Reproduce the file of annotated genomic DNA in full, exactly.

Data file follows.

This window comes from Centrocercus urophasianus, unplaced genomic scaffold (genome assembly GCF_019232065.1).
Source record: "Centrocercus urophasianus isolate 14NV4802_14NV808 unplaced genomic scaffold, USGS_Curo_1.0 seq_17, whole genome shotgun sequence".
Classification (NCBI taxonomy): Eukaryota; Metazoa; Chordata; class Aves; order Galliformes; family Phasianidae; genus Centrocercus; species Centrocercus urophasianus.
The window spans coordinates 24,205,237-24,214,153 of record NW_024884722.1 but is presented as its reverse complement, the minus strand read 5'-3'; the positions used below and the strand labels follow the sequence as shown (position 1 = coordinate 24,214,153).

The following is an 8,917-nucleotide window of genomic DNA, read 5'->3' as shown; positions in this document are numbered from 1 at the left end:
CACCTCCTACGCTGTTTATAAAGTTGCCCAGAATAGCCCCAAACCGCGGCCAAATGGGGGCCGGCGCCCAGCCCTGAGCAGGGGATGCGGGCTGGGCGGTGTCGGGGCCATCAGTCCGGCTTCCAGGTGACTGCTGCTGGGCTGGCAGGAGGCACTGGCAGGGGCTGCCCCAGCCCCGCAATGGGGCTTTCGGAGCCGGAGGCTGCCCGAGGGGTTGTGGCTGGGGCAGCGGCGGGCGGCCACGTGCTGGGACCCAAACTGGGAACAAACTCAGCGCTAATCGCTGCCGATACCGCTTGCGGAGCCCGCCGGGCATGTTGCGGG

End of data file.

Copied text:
This window comes from Centrocercus urophasianus, unplaced genomic scaffold (genome assembly GCF_019232065.1).
Source record: "Centrocercus urophasianus isolate 14NV4802_14NV808 unplaced genomic scaffold, USGS_Curo_1.0 seq_17, whole genome shotgun sequence".
Classification (NCBI taxonomy): Eukaryota; Metazoa; Chordata; class Aves; order Galliformes; family Phasianidae; genus Centrocercus; species Centrocercus urophasianus.
The window spans coordinates 24,205,237-24,214,153 of record NW_024884722.1 but is presented as its reverse complement, the minus strand read 5'-3'; the positions used below and the strand labels follow the sequence as shown (position 1 = coordinate 24,214,153).

The following is an 8,917-nucleotide window of genomic DNA, read 5'->3' as shown; positions in this document are numbered from 1 at the left end:
CACCTCCTACGCTGTTTATAAAGTTGCCCAGAATAGCCCCAAACCGCGGCCAAATGGGGGCCGGCGCCCAGCCCTGAGCAGGGGATGCGGGCTGGGCGGTGTCGGGGCCATCAGTCCGGCTTCCAGGTGACTGCTGCTGGGCTGGCAGGAGGCACTGGCAGGGGCTGCCCCAGCCCCGCAATGGGGCTTTCGGAGCCGGAGGCTGCCCGAGGGGTTGTGGCTGGGGCAGCGGCGGGCGGCCACGTGCTGGGACCCAAACTGGGAACAAACTCAGCGCTAATCGCTGCCGATACCGCTTGCGGAGCCCGCCGGGCATGTTGCGGG